Kauaʻi ʻElepaio

Kauaʻi ʻElepaio

webpage header of kauai elepaio


  • ʻŌlelo Hawaiʻi: Kauaʻi ʻElepaio
  • Scientific: Chasiempis sclateri


Conservation Status

  • State Recognized as Endemic
  • NatureServe Heritage Rank G2 – Imperiled
  • IUCN Red List Ranking – Vulnerable

Species Information

The Kaua‘i ‘elepaio is a small, adaptable monarch flycatcher (Family: Monarchiade) endemic to the island of Kaua‘i. ‘Elepaio also occur on the islands of Hawai‘i (C. s. sandwichensis) and O‘ahu (C. s. ibidis); both are Federally-listed as endangered. Adult males and females have a dark grayish brown crown and back and white underparts with a rusty wash on the upper breast. The bird’s name is derived from its primary song which is a shrill whistle given only by males. Little detailed life history information is available from Kaua‘i. On the islands of Hawai‘i and O‘ahu, ‘elepaio use virtually all available substrates when searching for their food (a.k.a foraging), including the ground, logs, rock crevices, snags, and all parts of trees. They capture a wide range of arthropod prey by flycatching, gleaning while perched or hovering, and direct pursuit. The way they search for their food varies depending on plant species from which prey is being captured and habitat type. For Kaua‘i, there is no information on plant species used, although ‘ōhi‘a (Metrodiseros polymorpha) is likely. On the island of Hawai‘i, pairs remain together throughout the year and long-term pair bonds are common. Unlike Hawaiian honeycreepers, both males and females participate almost equally in all aspects of caring for their chicks. Finely woven, cup nests are built in a variety of native and non-native trees. The number of eggs released is usually two and second nests are attempted, often while newly-flying birds from the first nest are still being fed. Youngs are fed by parents for at least a month but remain on their natal territory for up to ten months, which may allow young birds to perfect their foraging skills.


Widely distributed above 600 meters (2,000 feet) elevation, but most common above 1,100 meters (3,600 feet) elevation on the Alaka‘i Plateau. Original range likely included all forested regions of Kaua‘i.


Most common in dense wet ‘ōhi‘a forests above 1,100 meters (3,600 feet) elevation; uncommon in the drier forests of Waimea Canyon, the Nā Pali coast, and the wet bogs of Wai‘ale‘ale. ‘Elepaio are found in some low elevation valleys with a mix of native and non-native tree species. Common non-native trees in this habitat include Java plum (Syzygium cumini), coffee (Coffea arabica), kukui (Aleurites moluccana), and Albizia lebbeck. Habitat quality varies considerably. The core of their range, the Alaka‘i Plateau and Kōke‘e State Park, is managed by the State of Hawai‘i as Forest Reserve, Wilderness Preserve, and State Park lands.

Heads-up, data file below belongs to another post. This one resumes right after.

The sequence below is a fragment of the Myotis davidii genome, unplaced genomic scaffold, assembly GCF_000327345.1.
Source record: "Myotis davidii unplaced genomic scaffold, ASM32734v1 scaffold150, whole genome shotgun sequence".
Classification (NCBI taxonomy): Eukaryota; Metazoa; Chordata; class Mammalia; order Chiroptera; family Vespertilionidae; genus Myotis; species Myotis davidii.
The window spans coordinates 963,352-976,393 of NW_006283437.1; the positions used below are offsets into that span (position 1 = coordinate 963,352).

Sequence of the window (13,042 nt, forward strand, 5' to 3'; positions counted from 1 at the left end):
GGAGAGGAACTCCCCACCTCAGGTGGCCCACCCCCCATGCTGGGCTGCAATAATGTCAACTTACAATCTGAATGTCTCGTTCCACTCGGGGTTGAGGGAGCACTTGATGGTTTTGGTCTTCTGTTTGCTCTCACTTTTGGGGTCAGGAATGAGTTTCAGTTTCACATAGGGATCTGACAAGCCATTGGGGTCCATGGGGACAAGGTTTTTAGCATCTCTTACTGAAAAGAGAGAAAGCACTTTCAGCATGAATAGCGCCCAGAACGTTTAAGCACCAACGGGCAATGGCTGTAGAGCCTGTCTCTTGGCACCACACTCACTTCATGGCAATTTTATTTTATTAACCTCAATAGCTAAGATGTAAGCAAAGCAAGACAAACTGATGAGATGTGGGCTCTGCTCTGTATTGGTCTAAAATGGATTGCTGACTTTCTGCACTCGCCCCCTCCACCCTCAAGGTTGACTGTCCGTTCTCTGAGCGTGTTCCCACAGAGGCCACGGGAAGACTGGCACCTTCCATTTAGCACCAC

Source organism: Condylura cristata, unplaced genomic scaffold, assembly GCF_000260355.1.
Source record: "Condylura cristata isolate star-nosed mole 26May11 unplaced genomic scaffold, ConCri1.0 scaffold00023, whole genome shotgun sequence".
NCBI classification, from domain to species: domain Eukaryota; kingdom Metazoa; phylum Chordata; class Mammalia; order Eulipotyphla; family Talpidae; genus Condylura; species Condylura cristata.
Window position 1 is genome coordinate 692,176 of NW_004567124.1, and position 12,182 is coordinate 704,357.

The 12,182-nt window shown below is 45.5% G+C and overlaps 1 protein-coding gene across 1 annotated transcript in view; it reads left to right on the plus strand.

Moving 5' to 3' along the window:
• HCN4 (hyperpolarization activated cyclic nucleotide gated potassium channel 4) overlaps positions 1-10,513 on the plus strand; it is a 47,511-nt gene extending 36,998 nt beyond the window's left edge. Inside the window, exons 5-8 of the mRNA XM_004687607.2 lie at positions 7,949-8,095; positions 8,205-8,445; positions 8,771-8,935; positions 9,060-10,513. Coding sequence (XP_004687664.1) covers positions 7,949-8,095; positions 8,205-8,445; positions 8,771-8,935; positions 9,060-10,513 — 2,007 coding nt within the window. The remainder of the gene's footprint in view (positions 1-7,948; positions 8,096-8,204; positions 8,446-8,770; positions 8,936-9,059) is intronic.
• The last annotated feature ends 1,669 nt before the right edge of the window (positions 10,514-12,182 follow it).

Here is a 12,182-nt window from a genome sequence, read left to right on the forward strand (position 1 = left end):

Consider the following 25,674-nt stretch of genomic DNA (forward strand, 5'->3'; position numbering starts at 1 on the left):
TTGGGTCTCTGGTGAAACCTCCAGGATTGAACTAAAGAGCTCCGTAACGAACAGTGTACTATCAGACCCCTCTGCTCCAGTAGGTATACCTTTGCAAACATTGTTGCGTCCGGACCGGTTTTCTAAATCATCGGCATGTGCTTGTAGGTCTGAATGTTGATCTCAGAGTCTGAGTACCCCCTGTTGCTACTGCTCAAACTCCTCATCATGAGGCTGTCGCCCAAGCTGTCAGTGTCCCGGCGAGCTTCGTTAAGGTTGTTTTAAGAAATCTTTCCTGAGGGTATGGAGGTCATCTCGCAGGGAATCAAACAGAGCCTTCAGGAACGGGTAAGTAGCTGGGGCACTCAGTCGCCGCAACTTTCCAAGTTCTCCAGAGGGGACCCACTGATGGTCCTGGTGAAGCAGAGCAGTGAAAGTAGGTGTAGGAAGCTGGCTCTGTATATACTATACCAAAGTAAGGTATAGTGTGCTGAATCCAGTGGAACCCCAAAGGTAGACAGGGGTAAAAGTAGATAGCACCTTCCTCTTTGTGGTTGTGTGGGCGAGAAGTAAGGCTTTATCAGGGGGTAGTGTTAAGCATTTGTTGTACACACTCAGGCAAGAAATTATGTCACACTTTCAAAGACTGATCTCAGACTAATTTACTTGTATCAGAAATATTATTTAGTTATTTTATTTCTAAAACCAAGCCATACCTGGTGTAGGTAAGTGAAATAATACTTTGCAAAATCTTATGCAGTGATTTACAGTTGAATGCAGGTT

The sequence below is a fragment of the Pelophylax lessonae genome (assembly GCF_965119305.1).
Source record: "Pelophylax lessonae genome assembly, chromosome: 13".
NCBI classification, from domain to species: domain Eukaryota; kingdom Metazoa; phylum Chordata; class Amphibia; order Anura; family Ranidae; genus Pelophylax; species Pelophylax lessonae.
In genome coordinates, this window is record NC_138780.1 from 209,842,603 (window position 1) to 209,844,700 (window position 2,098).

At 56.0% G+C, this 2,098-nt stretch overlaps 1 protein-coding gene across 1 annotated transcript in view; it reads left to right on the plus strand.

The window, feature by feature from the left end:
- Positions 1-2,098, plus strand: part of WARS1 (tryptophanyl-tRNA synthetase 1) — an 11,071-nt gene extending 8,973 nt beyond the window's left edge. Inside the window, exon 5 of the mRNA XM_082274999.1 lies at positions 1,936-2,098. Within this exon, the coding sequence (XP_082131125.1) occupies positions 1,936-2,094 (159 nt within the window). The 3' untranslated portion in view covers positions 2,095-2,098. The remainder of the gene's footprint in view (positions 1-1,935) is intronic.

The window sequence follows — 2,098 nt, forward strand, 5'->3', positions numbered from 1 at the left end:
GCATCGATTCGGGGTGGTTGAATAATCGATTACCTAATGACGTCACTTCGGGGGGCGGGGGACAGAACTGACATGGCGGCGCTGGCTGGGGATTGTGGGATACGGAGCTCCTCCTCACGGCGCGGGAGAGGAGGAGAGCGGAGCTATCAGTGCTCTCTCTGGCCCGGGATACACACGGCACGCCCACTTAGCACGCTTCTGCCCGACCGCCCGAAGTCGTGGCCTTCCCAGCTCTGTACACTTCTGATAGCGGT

Kaua‘i ‘elepaio are likely susceptible to the same factors that threaten other native Hawaiian forest birds, including loss and degradation of habitat, predation by introduced mammals, and disease. For Kaua‘i ‘elepaio, the following are of particular concern:

  • Disease. Avian pox is known to reduce both nesting success and adult survival. On O’ahu, annual survival and reproductive success of birds with active pox lesions are lower compared to healthy birds; no information on the effect of avian malaria.
  • On O‘ahu, predation by black rats have been implicated in the loss of nestsand death of adult females. Rat control in these populations resulted in large increasesin nest success and in the survival of adult females. Other predators, including cats, pueo and barn owls, occur throughout the forests of Kaua‘i.

Plans & Projects

Additional Resources

For more information and references visit the DLNR State Wildlife Action Plan factsheets. DOFAWʻs species pages and State Wildlife Action Plan fact sheets are provided for general information and are not meant to be a citable, original source of data. If you are a student, researcher, or writer looking for a citable source, please explore the references below or find other original data sources, rather than citing these webpages. The references below were provided by the authors of the State Wildlife Action Plan fact sheets at the time of drafting:

  • Foster JT, Tweed EJ, Camp RJ, Woodworth BL, Adler CD, Telfer T. 2004. Long-term population changes of native and introduced birds in the Alaka‘i swamp, Kaua‘i. Conservation Biology 18:716-725.
  • IUCN Red List of Threatened Species. 2015. Version 2014.3. Available at: www.iucnredlist.org. (Accessed May 2015).
  • Scott JM, Mountainspring S, Ramsey FL, Kepler CB. 1986. Forest bird communities of the Hawaiian islands: their dynamics, ecology and conservation. Lawrence, (KS): Cooper Ornithological Society.
  • U.S. Fish and Wildlife Service. 2006. Revised Recovery plan for Hawaiian forest birds. Portland, (OR): U.S. Fish and Wildlife Service. 428 pp.
  • VanderWerf EA. 1998. ‘Elepaio (Chasiempis sandwichensis). In The Birds of North America, No. 344 (Poole A, Gill F, editors.). Philadelphia, (PA): The Academy of Natural Sciences; and Washington DC: The American Ornithologists’ Union.